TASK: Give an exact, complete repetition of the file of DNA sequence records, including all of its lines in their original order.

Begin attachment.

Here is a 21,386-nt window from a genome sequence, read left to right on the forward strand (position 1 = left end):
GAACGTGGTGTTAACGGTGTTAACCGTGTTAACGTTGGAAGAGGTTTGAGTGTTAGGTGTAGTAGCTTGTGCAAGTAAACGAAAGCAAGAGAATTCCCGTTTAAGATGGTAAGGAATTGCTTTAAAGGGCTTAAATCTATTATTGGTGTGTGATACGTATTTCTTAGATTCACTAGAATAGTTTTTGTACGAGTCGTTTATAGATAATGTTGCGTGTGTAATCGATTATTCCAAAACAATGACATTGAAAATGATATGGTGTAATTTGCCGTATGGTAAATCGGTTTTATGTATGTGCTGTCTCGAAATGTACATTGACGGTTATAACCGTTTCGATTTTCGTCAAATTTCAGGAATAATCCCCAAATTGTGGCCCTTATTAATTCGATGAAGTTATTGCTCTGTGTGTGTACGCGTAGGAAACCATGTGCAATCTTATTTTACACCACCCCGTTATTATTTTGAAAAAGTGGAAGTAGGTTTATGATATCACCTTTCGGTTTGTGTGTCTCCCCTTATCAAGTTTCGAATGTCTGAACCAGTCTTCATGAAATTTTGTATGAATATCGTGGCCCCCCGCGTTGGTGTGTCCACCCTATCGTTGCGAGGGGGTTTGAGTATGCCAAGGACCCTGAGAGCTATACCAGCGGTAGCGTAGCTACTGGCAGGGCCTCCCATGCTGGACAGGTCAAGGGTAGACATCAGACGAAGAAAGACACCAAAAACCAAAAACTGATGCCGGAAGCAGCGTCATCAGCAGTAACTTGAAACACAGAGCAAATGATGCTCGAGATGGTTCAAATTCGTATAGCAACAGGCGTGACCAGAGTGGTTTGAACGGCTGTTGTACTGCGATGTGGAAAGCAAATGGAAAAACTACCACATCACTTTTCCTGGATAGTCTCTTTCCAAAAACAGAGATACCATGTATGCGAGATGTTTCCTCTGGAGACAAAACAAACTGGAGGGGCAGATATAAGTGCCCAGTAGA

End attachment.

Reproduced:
Here is a 21,386-nt window from a genome sequence, read left to right on the forward strand (position 1 = left end):
GAACGTGGTGTTAACGGTGTTAACCGTGTTAACGTTGGAAGAGGTTTGAGTGTTAGGTGTAGTAGCTTGTGCAAGTAAACGAAAGCAAGAGAATTCCCGTTTAAGATGGTAAGGAATTGCTTTAAAGGGCTTAAATCTATTATTGGTGTGTGATACGTATTTCTTAGATTCACTAGAATAGTTTTTGTACGAGTCGTTTATAGATAATGTTGCGTGTGTAATCGATTATTCCAAAACAATGACATTGAAAATGATATGGTGTAATTTGCCGTATGGTAAATCGGTTTTATGTATGTGCTGTCTCGAAATGTACATTGACGGTTATAACCGTTTCGATTTTCGTCAAATTTCAGGAATAATCCCCAAATTGTGGCCCTTATTAATTCGATGAAGTTATTGCTCTGTGTGTGTACGCGTAGGAAACCATGTGCAATCTTATTTTACACCACCCCGTTATTATTTTGAAAAAGTGGAAGTAGGTTTATGATATCACCTTTCGGTTTGTGTGTCTCCCCTTATCAAGTTTCGAATGTCTGAACCAGTCTTCATGAAATTTTGTATGAATATCGTGGCCCCCCGCGTTGGTGTGTCCACCCTATCGTTGCGAGGGGGTTTGAGTATGCCAAGGACCCTGAGAGCTATACCAGCGGTAGCGTAGCTACTGGCAGGGCCTCCCATGCTGGACAGGTCAAGGGTAGACATCAGACGAAGAAAGACACCAAAAACCAAAAACTGATGCCGGAAGCAGCGTCATCAGCAGTAACTTGAAACACAGAGCAAATGATGCTCGAGATGGTTCAAATTCGTATAGCAACAGGCGTGACCAGAGTGGTTTGAACGGCTGTTGTACTGCGATGTGGAAAGCAAATGGAAAAACTACCACATCACTTTTCCTGGATAGTCTCTTTCCAAAAACAGAGATACCATGTATGCGAGATGTTTCCTCTGGAGACAAAACAAACTGGAGGGGCAGATATAAGTGCCCAGTAGA